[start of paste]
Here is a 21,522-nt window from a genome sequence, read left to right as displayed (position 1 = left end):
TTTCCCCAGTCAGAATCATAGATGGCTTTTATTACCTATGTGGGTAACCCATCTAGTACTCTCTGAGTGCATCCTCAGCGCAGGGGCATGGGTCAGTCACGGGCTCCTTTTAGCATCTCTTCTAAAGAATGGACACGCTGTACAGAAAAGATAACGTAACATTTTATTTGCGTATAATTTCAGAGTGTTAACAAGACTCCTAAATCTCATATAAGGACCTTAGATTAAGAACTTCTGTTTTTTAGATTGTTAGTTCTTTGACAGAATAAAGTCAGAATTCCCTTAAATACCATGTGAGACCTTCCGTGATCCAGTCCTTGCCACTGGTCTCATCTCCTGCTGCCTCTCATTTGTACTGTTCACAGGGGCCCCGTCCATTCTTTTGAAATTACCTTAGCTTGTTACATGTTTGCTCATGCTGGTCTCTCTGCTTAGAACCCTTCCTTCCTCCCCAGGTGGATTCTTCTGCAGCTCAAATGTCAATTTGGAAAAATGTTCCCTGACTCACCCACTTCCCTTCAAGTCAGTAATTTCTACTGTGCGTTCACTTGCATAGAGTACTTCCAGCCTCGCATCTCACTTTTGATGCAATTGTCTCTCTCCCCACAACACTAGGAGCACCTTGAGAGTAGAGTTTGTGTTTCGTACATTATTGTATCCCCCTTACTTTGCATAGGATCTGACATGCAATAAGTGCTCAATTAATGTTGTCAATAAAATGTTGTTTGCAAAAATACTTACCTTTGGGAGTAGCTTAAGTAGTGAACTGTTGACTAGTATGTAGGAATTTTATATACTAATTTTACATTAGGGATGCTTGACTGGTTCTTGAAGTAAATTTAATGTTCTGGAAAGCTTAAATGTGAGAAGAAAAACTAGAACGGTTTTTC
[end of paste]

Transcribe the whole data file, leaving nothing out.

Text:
Here is a 21,522-nt window from a genome sequence, read left to right as displayed (position 1 = left end):
TTTCCCCAGTCAGAATCATAGATGGCTTTTATTACCTATGTGGGTAACCCATCTAGTACTCTCTGAGTGCATCCTCAGCGCAGGGGCATGGGTCAGTCACGGGCTCCTTTTAGCATCTCTTCTAAAGAATGGACACGCTGTACAGAAAAGATAACGTAACATTTTATTTGCGTATAATTTCAGAGTGTTAACAAGACTCCTAAATCTCATATAAGGACCTTAGATTAAGAACTTCTGTTTTTTAGATTGTTAGTTCTTTGACAGAATAAAGTCAGAATTCCCTTAAATACCATGTGAGACCTTCCGTGATCCAGTCCTTGCCACTGGTCTCATCTCCTGCTGCCTCTCATTTGTACTGTTCACAGGGGCCCCGTCCATTCTTTTGAAATTACCTTAGCTTGTTACATGTTTGCTCATGCTGGTCTCTCTGCTTAGAACCCTTCCTTCCTCCCCAGGTGGATTCTTCTGCAGCTCAAATGTCAATTTGGAAAAATGTTCCCTGACTCACCCACTTCCCTTCAAGTCAGTAATTTCTACTGTGCGTTCACTTGCATAGAGTACTTCCAGCCTCGCATCTCACTTTTGATGCAATTGTCTCTCTCCCCACAACACTAGGAGCACCTTGAGAGTAGAGTTTGTGTTTCGTACATTATTGTATCCCCCTTACTTTGCATAGGATCTGACATGCAATAAGTGCTCAATTAATGTTGTCAATAAAATGTTGTTTGCAAAAATACTTACCTTTGGGAGTAGCTTAAGTAGTGAACTGTTGACTAGTATGTAGGAATTTTATATACTAATTTTACATTAGGGATGCTTGACTGGTTCTTGAAGTAAATTTAATGTTCTGGAAAGCTTAAATGTGAGAAGAAAAACTAGAACGGTTTTTC